Geungsi by Sean Lam: How to survive as a meek undead salaryman

geungsi manga cover
Geungsi (Image credit Sean Lam)
Geungsi (Image credit Sean Lam)

Official Synopsis:

“After the triad war with the undead in Hong Kong, Meng, a Geungsi slayer, move to Singapore where he met Shaun, a young salaryman who got turned into a Geungsi by a young mysterious. Their intertwined fates got entangled into the conflicts of a dark underworld far beyond their imagination.”

 

Tags and themes:

#action #horror #supernatural #fantasy #drama #thriller #Singaporeanelement #Hongkong #monsters #zombie #vampire #seinen #manga 

What’s it about and why should I read it?

Setting an action fantasy story in Singapore is challenging: our densely populated public spaces leaves little room for epic battles, and attempts to incorporate everyday Singaporean elements with fantasy often results in awkward cultural chimaeras, exemplified by the Singlish-speaking, mixed race working class superhero. Fortunately, Geungsi managed to overcome these challenges and avoid typical Singaporean troupes in a genre-blending story involving geungsi (an undead zombie-vampire in Chinese folklore) and geungsi slayers roaming familiar spaces such as the MRT, HDBs, CBD and ERPs. Yet despite its recognizably horror cum shonen manga-esque visual aesthetics with ample action scenes, Geungsi is more of a psychological thriller geared towards mature audiences. 

Comics for adults are not just about coarse language, sex and gore. Lam explores humanistic elements through the premise of fantasy: Geungsi exposes the exploitative interpersonal relationships between terrified individuals traversing unfamiliar territories. The protagonist of the story, Shaun, is an archetypal milllenial freshly out into society: slightly naive, having a hard time juggling work-life balance, desparate for sex and romance, somewhat burnt-out and anxious, but still having to put up with living under his family’s roof. On top of the banal, Shaun also has to deal with: A) a mysterious romantic interest (Alice) who turned him into a geungsi and wanted him to be part of her clan; B) a geungsi-slayer from Hong Kong (Meng) who wanted to kill him and is now his tenant; and C) his own subtle physical transformation which he has to hide from his family and colleagues. Uncertain about the true motives of Alice and Meng who can easily overpower him, Shaun needs to be deliberate with choosing the right ally in order to survive. In other words, Geungsi can be read as a symbolic Singaporean coming-of-age story about a young adult’s inability to gain full control of his life despite having to face new challenges alone.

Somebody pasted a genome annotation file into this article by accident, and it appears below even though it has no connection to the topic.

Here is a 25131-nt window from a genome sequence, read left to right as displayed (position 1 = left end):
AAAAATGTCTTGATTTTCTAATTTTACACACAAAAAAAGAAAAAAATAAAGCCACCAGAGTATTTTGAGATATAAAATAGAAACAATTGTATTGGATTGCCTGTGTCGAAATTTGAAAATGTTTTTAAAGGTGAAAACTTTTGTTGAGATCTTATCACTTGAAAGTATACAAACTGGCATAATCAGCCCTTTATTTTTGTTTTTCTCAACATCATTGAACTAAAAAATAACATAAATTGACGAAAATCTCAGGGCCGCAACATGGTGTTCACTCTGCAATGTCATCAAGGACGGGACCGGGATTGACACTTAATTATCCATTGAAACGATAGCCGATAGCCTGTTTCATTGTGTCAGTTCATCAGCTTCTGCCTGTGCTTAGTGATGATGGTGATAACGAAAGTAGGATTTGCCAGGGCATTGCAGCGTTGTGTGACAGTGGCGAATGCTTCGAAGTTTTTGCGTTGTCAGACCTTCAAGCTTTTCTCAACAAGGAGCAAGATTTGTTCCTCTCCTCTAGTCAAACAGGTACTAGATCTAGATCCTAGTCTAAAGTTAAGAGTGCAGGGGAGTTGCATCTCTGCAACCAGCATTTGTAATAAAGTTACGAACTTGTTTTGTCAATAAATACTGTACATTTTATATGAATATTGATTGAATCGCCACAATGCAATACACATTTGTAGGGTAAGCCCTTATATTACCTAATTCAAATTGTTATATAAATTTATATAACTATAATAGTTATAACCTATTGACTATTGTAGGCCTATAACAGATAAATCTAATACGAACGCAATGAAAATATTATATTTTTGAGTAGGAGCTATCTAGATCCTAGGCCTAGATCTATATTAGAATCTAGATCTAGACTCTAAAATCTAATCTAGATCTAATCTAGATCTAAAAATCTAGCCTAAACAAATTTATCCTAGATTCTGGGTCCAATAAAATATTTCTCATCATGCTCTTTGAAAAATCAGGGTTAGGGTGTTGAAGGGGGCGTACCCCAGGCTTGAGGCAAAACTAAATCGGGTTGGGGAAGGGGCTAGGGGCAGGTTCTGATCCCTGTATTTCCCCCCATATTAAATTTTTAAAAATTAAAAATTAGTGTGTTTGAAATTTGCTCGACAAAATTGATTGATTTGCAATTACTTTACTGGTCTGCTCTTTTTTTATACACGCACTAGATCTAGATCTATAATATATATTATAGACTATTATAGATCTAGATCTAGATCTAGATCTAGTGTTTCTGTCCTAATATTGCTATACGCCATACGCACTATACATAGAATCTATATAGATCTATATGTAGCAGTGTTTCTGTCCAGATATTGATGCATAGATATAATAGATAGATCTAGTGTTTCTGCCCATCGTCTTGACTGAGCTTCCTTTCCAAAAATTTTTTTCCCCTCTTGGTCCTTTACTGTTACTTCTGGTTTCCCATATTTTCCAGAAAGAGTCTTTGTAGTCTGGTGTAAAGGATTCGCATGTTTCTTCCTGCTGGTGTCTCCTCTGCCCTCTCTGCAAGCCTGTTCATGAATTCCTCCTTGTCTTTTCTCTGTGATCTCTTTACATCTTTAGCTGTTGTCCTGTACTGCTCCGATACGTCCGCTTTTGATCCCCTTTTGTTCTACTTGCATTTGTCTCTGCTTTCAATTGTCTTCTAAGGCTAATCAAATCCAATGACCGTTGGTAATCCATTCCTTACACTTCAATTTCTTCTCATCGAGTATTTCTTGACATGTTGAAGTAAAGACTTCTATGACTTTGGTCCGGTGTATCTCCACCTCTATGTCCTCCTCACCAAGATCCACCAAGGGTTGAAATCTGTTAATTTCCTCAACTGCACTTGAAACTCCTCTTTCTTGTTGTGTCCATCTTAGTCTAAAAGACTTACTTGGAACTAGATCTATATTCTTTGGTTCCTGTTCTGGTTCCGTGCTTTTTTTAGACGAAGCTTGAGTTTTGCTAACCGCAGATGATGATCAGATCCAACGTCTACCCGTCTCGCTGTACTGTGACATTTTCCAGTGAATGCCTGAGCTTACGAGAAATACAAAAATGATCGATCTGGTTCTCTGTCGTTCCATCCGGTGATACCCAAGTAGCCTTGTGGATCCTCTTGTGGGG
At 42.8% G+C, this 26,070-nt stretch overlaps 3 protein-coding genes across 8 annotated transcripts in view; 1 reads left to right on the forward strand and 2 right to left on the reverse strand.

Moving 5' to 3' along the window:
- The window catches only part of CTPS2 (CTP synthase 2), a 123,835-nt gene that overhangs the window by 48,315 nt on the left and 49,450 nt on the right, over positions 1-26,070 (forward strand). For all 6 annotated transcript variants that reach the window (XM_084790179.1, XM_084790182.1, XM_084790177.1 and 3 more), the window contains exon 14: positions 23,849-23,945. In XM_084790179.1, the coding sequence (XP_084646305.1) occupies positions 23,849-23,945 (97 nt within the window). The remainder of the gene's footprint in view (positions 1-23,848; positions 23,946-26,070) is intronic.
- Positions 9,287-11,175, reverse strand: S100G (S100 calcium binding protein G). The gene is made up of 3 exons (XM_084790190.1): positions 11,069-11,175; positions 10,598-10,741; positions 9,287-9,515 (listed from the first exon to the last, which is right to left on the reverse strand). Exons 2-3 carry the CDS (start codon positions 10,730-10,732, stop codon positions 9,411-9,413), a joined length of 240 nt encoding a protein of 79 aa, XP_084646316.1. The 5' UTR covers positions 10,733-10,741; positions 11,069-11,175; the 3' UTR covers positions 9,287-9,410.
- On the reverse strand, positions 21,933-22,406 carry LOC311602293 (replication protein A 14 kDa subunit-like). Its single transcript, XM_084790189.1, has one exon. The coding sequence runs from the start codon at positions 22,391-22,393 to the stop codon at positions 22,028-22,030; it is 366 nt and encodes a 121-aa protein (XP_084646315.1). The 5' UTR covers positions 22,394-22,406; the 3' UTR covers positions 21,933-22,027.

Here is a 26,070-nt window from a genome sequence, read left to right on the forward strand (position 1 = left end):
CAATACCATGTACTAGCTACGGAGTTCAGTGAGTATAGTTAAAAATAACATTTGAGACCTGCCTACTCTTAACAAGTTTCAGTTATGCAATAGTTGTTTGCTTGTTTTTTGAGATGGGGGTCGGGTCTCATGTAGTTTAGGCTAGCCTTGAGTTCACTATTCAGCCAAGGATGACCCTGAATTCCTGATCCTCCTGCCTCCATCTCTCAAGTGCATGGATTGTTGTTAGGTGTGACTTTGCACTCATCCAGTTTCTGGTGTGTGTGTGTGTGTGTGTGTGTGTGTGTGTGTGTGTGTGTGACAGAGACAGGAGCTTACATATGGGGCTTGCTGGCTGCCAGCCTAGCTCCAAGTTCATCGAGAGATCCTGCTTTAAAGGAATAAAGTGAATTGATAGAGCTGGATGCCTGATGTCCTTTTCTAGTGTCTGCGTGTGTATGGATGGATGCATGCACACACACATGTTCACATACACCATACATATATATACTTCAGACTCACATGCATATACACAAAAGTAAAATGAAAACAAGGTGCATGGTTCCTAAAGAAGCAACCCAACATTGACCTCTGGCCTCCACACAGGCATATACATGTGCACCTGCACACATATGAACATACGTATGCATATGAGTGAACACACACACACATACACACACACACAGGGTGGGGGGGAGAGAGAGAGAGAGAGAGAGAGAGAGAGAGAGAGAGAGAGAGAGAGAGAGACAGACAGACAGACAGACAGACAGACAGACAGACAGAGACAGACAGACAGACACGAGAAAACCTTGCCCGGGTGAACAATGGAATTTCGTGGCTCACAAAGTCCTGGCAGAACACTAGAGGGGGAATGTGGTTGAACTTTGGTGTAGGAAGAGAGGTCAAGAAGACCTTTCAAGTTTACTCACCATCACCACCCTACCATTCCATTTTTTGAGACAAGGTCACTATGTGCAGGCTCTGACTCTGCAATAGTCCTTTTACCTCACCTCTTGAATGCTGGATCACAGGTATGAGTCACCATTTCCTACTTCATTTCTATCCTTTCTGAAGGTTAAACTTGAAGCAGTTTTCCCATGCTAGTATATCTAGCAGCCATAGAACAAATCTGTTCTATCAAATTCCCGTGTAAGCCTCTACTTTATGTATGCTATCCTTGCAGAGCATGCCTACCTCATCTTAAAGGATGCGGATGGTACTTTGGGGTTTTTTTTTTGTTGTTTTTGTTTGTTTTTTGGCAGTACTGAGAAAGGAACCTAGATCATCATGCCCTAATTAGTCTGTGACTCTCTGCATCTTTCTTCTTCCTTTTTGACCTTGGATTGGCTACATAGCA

Geungsi (Image credit Sean Lam)

Stylistically, Geungsi may not be easy on the eyes at first: dominated by agitated lines and dense hatchings that create tones and textures, the figures and backgrounds seem to reverberate with nervous, restless energy. Lam purposefully chose this aesthetic which differs drastically from his previous commercial works, in order to create an intense atmosphere for a thriller genre. There are plenty of exciting action scenes and horror elements to speed up the pacing of the drama, but they are secondary to the main plot which is essentially about politics: Geungsi or not, there will always be clashes of interests between different factions who are suspicious of one another’s motives and believe that eradication and domination is the sole key to survival. 

Where can I get it?

Basheer Graphics, Kinokuniya and other bookstores that carry comics.

You can also find the book in libraries.

Format:

On-going manga series. Physical publication.

  • Geungsi: Geungsi in the house, Volume 1 (2021): 150 pages x 1 volume. monochrome inner pages.

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